Reaching the menopause is a huge milestone. It’s a transition in our lives, signalling the end of one era and the beginning of the next. Currently, an estimated 13 million women in the UK are peri- or post-menopausal, but research suggests that a third can’t talk about their symptoms with a partner, whilst only a quarter feel able to talk about it at work.

It’s almost a taboo: women worldwide experience menopause, and many endure the turmoil of its symptoms, but it’s rarely a topic that we discuss over a glass of wine with our friends. Yet, it’s a natural part of a women’s life. It’s a change that we all go through and in different ways.

While some are lucky enough to sail through menopause with barely a symptom, the reality is that 80% experience symptoms – from brain fog to anxiety, depression, loss of libido, hair loss, vaginal dryness and weight gain. The period of menopausal change is also a peak time for suicide, and research has revealed that when visiting their GP during menopause, women are more likely to be offered antidepressants than HRT.

Why don’t we talk about menopause more openly?

I believe that modern society can be a difficult place for menopausal women. Throughout our life, we are fed images of youth and beauty being our aspiration, our fertile years defining us as women. The media pick apart female celebrities as they age for the whole world to see, criticising them for sprouting a grey hair, gaining or losing weight, or having anything other than a perfectly polished complexion. It has become ingrained into many of us that menopause is the end of our youth, vitality and womanhood, instead of a positive time to be celebrated.

Many women feel scared or embarrassed to discuss the change with their friends, family or colleagues, largely due to the negative language surrounding the subject. Derogatory phrases such as “All dried up”, “Going through the change”, or “She must be having a hot flush” are thrown around carelessly, shaming women and making them feel invisible or written off. This makes talking about menopause increasingly difficult for many women, even to their own family or partner, which can understandably make them feel very isolated and alone.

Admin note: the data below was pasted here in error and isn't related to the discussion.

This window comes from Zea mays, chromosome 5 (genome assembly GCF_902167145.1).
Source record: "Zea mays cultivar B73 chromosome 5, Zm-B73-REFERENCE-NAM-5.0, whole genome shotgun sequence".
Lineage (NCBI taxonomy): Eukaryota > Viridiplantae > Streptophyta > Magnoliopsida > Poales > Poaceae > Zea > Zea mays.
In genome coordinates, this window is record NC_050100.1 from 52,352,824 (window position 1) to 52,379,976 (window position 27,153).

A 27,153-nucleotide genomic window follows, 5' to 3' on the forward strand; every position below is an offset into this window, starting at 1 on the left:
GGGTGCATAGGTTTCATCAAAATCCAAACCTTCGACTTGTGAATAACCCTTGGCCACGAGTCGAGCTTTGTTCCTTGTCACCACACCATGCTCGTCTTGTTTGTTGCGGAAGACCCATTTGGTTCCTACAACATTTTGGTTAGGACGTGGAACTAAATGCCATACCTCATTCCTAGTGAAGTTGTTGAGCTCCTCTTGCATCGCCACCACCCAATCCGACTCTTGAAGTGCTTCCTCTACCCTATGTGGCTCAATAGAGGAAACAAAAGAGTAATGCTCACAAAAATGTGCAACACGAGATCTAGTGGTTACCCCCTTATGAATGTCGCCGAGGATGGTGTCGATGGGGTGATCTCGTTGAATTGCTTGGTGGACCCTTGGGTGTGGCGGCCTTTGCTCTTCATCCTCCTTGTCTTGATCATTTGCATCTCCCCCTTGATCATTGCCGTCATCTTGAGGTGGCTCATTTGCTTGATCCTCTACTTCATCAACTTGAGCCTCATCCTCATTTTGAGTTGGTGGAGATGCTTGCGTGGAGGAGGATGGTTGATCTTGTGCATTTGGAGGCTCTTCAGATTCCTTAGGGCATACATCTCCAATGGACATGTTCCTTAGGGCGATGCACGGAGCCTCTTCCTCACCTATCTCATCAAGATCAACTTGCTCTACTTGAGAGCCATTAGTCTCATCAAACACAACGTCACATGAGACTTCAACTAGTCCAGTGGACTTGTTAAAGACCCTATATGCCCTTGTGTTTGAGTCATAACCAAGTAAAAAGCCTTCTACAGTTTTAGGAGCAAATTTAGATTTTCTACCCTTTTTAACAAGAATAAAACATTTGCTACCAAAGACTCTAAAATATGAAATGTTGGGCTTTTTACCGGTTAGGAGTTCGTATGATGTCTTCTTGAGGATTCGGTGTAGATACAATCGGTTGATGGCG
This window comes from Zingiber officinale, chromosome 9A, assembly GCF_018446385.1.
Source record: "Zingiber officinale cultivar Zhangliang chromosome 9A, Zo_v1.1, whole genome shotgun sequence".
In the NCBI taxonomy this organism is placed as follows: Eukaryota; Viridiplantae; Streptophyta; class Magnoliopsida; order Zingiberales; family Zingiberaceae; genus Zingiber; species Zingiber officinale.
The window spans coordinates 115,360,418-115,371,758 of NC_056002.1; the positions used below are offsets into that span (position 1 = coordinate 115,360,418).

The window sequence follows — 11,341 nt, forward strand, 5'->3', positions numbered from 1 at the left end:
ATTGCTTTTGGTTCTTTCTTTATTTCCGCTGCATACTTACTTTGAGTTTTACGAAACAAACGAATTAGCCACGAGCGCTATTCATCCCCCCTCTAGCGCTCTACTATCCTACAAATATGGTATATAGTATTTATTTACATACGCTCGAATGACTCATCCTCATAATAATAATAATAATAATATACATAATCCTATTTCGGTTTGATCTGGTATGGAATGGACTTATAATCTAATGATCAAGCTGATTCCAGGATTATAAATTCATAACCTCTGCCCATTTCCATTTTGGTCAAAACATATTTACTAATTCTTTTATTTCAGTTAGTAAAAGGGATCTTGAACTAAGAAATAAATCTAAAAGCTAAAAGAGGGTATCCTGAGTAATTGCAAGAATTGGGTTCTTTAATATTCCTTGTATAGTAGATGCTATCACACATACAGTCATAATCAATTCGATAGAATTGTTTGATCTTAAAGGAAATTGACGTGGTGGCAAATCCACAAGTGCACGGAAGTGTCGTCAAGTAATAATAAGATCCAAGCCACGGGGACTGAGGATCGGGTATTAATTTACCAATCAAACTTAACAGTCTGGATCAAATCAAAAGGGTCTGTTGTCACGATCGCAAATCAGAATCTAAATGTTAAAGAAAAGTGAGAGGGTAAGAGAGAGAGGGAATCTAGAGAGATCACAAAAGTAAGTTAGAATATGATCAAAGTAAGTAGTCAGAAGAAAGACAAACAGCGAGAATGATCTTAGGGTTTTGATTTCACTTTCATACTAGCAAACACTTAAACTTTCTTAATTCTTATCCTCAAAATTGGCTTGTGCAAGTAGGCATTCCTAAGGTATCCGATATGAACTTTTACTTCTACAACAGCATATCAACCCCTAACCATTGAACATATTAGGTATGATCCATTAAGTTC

Now it’s time to shift the conversation from outdated negative narratives of the past to finding empowerment within the menopause.

Opening up the conversation

My biggest piece of advice is to reach out to someone you trust – whether it be a GP, a friend or a partner. At any doctor’s surgery, GPs will have various areas of expertise – ask if there’s someone with a specialist knowledge of menopause who you can talk to.

There is an idea that women must carry on throughout perimenopause with little complaining. These changes, however, can be devastating and quite often, they can happen at a time of life when other changes are happening, such as children growing up and moving out. Women must know that all the symptoms they’re experiencing are preventable and physical changes reversible.

Men and other women can play a hugely important role in the menopause, whether that’s a better understanding of what their partner is going through or learning how to support a work colleague. Opening up the conversation about menopause and educating society is something we should all strive to do.

One of the hardest things about the menopause is feeling like we have to go through it alone, but we really don’t. If you can find it in yourself to open up about your journey and allow yourself to be vulnerable for just a moment, I would say you’re already halfway there.

The conversation around the menopause is certainly getting louder, but we still have a long way to go in helping women reclaim their power over this new chapter in their life.